I had a really excellent time at the Oxford Digital Humanities Summer School, July 20 - 24. It was a huge event, with 163 delegates and 83 speakers enjoying 8 week-long parallel workshops on topics such as Crowdsourcing for Academic, Library and Museum Environments, Digital Musicology, and Linked Data for the Humanities. Professor Jane Winters from the University of London’s Institute of Historical Research gave the opening keynote lecture on “How I Learned to Stop Worrying and Love the Digital,” and Professor James Loxley from the University of Edinburgh gave the closing talk on “Uneasy Dreams: the Becoming of Digital Scholarship.”
I followed the workshop on Leveraging the Text Encoding Initiative, and was pleased that much of the teaching on this was given by the inspirational Lou Burnard, one of the founding editors of the TEI. I was even more pleased that we were all given a free copy of his recent book, What is the Text Encoding Initiative? How to add intelligent markup to digital resources (Open Edition Press, 2014), and available at: http://books.openedition.org/oep/426 – a perfect summary of everything we were taught. Many PowerPoints and many practical exercises later, I now know a lot more than I used to about how to encode a digital text, and even more excitingly, how I might eventually display a marked-up text via an XML database such as existdb, and even run XQuery searches on it, should I feel the need!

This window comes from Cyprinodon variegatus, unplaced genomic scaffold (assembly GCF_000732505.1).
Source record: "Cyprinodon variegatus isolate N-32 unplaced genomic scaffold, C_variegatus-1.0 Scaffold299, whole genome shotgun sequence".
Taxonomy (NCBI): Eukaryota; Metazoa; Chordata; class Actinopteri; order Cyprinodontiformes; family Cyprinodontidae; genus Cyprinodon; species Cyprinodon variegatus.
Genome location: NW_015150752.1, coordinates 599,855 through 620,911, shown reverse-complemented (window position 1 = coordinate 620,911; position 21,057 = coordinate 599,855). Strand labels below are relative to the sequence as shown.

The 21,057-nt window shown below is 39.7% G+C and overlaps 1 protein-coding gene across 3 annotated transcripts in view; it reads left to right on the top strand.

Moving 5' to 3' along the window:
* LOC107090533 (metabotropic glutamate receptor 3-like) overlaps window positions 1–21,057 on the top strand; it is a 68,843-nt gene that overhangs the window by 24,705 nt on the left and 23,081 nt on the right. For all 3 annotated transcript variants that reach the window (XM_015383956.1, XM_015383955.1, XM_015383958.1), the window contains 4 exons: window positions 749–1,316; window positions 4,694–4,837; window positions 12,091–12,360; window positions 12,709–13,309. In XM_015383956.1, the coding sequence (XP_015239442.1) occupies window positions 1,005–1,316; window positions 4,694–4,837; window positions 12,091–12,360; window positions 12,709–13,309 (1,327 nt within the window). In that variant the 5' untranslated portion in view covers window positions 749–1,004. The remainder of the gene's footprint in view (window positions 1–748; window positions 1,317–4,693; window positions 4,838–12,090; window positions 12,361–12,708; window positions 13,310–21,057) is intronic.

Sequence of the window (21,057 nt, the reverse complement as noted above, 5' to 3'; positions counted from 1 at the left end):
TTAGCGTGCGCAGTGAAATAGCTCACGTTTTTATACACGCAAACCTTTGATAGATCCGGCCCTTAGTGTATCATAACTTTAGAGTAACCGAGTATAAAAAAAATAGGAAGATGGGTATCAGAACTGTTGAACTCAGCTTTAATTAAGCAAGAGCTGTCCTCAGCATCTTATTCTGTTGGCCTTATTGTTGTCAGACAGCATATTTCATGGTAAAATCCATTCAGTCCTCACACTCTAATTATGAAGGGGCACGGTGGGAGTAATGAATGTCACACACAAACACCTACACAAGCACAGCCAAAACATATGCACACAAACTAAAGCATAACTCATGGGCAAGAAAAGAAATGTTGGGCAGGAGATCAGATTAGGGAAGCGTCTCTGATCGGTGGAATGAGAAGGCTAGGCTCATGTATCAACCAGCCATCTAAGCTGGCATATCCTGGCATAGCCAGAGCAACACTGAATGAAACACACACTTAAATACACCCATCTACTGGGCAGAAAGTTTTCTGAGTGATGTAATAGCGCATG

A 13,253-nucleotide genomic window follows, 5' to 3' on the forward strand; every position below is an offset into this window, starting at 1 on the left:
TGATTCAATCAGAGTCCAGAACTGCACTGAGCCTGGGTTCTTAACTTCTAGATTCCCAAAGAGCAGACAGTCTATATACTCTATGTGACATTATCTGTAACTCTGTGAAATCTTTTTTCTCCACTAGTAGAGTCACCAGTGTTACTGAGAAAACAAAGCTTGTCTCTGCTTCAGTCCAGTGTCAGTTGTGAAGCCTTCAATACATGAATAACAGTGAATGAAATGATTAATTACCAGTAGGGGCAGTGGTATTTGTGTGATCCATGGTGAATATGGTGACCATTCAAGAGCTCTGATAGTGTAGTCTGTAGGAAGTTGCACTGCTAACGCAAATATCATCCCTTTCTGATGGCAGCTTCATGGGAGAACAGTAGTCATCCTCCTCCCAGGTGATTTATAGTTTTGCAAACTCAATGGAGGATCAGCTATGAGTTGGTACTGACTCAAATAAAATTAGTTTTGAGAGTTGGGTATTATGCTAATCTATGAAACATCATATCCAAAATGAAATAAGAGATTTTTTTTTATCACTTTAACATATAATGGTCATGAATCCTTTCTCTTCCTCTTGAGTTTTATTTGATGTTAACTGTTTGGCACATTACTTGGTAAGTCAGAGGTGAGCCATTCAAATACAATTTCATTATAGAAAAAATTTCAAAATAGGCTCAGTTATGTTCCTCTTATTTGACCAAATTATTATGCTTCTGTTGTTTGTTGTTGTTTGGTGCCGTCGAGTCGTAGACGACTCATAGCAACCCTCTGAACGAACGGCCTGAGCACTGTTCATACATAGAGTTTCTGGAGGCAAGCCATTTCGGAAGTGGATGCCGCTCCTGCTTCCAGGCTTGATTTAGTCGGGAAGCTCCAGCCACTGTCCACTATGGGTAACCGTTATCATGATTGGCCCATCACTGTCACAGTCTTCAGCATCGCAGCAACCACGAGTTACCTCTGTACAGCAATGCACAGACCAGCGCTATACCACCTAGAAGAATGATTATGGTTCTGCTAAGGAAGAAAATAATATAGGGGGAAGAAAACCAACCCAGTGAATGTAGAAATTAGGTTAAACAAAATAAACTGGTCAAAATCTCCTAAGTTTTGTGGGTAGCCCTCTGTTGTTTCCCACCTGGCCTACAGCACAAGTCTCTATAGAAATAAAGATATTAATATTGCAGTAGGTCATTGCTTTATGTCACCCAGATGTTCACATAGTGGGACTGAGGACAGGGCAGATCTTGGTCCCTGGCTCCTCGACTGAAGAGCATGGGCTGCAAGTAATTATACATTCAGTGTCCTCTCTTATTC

It was a busy, stimulating week, with lots of interesting conversations with fellow TEI enthusiasts, a splendid closing dinner at Exeter College, and even some time left over to browse the Oxford bookshops!